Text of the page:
The growth in the popularity in CAM among European citizens and people around the World has caused widely representative organisations such as the World Health Organisation and the Council of Europe to consider the field and publish policy statements.
THE WORLD HEALTH ORGANISATION
WHO refers to Traditional and Complementary and Alternative Medicine and defines traditional medicine as:
“The sum total of the knowledge, skills, and practices based on the theories, beliefs, and experiences indigenous to different cultures, whether explicable or not, used in the maintenance of health as well as in the prevention, diagnosis, improvement or treatment of physical and mental illness.”
THE COUNCIL OF EUROPE
In 1999 the Council of Europe produced a concise description of the CAM field in resolution 1206, which includes the following statements:
- Alternative, complementary and non-conventional forms of medicine are growing in importance in Europe and throughout the world.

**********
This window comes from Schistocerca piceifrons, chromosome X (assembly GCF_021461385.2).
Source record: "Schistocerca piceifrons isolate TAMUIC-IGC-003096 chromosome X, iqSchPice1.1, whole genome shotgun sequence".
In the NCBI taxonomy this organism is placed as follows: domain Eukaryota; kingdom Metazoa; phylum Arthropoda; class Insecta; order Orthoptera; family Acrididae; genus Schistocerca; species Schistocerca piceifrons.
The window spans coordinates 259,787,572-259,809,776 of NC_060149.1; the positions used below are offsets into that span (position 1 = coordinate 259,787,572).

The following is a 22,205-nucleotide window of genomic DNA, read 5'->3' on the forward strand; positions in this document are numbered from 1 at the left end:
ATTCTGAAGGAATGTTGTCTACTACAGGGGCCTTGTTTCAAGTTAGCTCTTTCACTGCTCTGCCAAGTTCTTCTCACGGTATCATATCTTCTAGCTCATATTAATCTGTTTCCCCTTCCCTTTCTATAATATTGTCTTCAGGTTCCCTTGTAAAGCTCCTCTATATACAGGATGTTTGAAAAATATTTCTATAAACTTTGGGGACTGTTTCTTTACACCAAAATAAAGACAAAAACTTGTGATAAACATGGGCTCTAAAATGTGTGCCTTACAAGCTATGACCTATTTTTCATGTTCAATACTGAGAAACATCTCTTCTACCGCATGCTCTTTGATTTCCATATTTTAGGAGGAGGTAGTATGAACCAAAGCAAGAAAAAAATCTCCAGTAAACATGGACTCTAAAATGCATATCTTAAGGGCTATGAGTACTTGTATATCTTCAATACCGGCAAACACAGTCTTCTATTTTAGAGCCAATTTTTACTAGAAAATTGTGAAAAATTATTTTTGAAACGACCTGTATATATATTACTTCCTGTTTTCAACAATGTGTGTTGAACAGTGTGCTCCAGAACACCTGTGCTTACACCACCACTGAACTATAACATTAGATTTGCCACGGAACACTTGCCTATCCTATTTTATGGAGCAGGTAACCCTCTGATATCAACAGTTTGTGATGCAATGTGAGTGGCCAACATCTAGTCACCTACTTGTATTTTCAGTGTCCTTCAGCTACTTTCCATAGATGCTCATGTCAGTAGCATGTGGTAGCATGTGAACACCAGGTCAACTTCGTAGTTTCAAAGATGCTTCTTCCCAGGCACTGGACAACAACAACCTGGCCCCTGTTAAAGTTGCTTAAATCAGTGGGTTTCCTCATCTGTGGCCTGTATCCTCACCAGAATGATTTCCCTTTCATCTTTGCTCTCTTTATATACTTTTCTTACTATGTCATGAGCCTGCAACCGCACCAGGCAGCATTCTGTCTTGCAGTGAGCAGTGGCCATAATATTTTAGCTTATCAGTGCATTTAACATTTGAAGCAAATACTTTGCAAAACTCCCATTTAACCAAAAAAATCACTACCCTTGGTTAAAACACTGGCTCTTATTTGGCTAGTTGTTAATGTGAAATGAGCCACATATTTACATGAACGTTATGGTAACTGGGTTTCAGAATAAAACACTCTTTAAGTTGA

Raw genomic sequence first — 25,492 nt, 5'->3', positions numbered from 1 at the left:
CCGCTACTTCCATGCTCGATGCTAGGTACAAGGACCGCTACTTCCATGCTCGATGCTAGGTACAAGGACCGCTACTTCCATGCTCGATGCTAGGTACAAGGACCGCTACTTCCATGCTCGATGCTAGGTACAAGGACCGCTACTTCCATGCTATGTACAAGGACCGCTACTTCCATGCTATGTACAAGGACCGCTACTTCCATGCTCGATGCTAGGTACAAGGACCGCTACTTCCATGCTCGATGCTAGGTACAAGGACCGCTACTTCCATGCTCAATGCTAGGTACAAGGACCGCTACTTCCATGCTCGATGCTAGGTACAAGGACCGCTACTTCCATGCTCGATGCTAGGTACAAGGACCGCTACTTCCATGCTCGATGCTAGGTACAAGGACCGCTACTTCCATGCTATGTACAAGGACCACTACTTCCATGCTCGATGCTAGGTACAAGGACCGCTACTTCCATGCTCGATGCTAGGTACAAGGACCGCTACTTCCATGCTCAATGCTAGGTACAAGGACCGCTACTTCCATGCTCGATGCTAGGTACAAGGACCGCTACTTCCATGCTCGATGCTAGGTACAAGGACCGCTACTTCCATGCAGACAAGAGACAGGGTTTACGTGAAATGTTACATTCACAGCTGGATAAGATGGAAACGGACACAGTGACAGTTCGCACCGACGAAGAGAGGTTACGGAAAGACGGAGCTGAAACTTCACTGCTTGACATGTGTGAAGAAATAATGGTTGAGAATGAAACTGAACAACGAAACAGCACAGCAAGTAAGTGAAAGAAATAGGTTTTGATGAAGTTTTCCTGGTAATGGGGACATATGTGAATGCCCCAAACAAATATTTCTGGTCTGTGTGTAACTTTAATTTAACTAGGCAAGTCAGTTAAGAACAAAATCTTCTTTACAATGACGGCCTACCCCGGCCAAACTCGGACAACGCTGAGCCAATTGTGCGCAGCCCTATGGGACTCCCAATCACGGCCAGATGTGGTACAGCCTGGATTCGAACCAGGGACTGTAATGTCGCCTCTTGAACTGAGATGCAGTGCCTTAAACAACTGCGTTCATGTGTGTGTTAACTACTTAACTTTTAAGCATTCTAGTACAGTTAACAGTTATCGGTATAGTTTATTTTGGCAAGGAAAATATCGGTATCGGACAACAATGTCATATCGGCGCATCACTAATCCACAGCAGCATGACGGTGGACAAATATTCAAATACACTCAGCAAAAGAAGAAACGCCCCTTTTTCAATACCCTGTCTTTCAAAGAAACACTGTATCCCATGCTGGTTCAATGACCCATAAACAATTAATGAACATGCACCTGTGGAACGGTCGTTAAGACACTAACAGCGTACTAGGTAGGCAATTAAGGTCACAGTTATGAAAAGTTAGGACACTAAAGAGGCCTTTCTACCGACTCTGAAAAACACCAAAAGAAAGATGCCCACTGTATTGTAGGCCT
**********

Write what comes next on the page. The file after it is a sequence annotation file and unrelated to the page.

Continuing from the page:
- The extent to which they are recognised and the legal status they enjoy vary greatly from one country to the next. Patients are increasingly calling for the use of different forms of treatment. This is a fact that cannot be ignored.
- The Assembly believes that the best guarantee for patients lies in a properly trained profession, which:
i) recognises its limitations,
ii) has a system of ethics & self-regulation and
iii) is also subject to outside control.
- It would be unrealistic to wish to prevent the emergence of new professions in the health sector.
- The Assembly believes that in the future alternative or complementary forms of medicine could be practised by doctors of conventional medicine as well as by any well-trained practitioner of non-conventional medicine.
- The Assembly called on the member states to support and speed up the comparative studies and research programmes currently under way in the European Union and to disseminate the findings widely.